Kenya Bankers Association (KBA) chief executive Dr Habil Olaka during a past event. A KBA surrvey shows that 67% of borrowers will seek one year extensions on their loans.

The amount of outstanding loans and advances by the banking industry at the close of 2018 was Ksh2.5 trillion, latest data posted by the Kenya Bankers Association (KBA) shows.

According to the July 2019 edition of KBA’s State of the Banking Industry Report (SBI), the amount is an equivalent of 52% of the economy’s real Gross Domestic Product (GDP).

KBA chief executive Dr Habil Olaka says that the Kenyan banking industry has over the past one and a half decades been characterised by steady growth, with outstanding credit increasing nearly ten-fold from Ksh264 billion in 2003.

“The changes in the banking industry credit pricing regime with effect from September 2016 has seen a shift in assets away from segments considered riskier as banks seek to optimise on investments that balance returns and asset quality,” reads the report.

KBA has also expressed concern over the high levels of Non Perfoming Loans (NPLs) which currently stand at Ksh345 billion for the finacial year ended December 2018.

“There is an obvious focus on the level of NPLs in the market. Whilst that level is not necessarily in its historical high levels, its persistence over the past five years is feeding into the banking industry’s risk-taking behaviour,” reads the report.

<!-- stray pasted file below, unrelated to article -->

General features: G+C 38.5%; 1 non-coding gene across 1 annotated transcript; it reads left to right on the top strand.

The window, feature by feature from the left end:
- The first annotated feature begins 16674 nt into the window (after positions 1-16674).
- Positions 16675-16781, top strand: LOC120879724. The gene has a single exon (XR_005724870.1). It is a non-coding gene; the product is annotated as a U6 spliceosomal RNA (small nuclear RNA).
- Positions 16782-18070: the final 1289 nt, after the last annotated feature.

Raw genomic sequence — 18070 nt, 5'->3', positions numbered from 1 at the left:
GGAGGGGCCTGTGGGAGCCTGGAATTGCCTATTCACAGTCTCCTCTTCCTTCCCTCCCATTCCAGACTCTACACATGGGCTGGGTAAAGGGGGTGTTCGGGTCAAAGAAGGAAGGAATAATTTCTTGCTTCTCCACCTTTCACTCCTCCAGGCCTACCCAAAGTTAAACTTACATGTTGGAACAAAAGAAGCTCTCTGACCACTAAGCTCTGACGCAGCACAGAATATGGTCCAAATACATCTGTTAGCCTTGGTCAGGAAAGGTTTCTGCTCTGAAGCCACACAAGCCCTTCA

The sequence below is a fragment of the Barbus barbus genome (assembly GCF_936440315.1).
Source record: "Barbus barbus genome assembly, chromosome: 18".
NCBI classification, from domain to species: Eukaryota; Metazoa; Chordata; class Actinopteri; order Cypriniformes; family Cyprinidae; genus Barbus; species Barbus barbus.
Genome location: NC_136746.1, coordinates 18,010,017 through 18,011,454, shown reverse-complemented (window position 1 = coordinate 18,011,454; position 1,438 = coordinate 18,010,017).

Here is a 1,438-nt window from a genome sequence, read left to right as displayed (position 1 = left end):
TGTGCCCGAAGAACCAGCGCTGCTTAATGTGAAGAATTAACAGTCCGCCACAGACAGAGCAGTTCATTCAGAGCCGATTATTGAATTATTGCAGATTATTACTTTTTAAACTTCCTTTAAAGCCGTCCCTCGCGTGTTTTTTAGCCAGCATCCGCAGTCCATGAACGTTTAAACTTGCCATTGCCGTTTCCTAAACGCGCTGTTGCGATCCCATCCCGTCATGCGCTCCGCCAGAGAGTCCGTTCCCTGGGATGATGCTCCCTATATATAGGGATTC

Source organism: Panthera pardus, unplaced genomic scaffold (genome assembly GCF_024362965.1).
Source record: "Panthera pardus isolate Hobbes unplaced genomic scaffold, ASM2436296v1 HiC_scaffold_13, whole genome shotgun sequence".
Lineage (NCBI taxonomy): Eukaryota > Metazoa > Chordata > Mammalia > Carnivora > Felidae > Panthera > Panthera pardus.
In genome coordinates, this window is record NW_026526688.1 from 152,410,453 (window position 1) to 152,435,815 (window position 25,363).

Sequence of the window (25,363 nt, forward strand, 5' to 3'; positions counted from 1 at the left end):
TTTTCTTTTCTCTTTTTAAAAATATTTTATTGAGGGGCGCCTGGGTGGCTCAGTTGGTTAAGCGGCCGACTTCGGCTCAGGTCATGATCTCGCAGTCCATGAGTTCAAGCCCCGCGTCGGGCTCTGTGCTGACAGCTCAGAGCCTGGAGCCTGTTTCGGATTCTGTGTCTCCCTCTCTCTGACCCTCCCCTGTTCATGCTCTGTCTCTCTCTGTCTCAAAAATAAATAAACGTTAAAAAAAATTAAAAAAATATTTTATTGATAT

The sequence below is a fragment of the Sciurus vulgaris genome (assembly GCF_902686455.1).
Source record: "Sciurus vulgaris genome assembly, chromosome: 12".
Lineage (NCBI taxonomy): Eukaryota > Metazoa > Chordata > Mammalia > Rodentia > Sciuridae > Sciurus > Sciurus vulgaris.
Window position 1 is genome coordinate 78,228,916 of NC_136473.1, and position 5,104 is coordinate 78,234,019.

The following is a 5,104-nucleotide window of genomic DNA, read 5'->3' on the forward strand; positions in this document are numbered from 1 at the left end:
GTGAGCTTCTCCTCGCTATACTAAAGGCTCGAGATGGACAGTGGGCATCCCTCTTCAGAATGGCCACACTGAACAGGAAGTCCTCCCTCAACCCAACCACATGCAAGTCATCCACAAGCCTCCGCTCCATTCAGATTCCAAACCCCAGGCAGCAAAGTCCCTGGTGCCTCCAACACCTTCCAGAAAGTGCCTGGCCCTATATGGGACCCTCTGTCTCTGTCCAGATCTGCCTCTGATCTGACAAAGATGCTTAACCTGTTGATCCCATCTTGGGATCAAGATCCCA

{Read: NBK gives shareholders last chance on KCB takeover}

“Even with the comfort of capital adequacy, the industry is putting efforts to enhance recovery. That is necessary but not sufficient unless there is a move towards prompt settlement of delayed payments by government and private sector, and sustainably mitigating the challenges to households and enterprise that have weaned their ability to meet obligations with lenders,” adds the report.

Dr Olaka adds that market distortions such as the capping of interest rates that have led to financial resource allocation shifting away from the core of Micro, Small and Medium Enterprises (MSMEs), which have been described as the backbone of Kenya’s economy.

{See also: Banking industry on a strong footing despite lending woes}

“As the SBI observes, banks are expected to continue deploying technology for efficiency and cost management as well as product design that utilises the analytical capability of data abundance,” says Dr Olaka.


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Samuel Gitonga is a senior reporter at BUSINESS TODAY. Email: [email protected]

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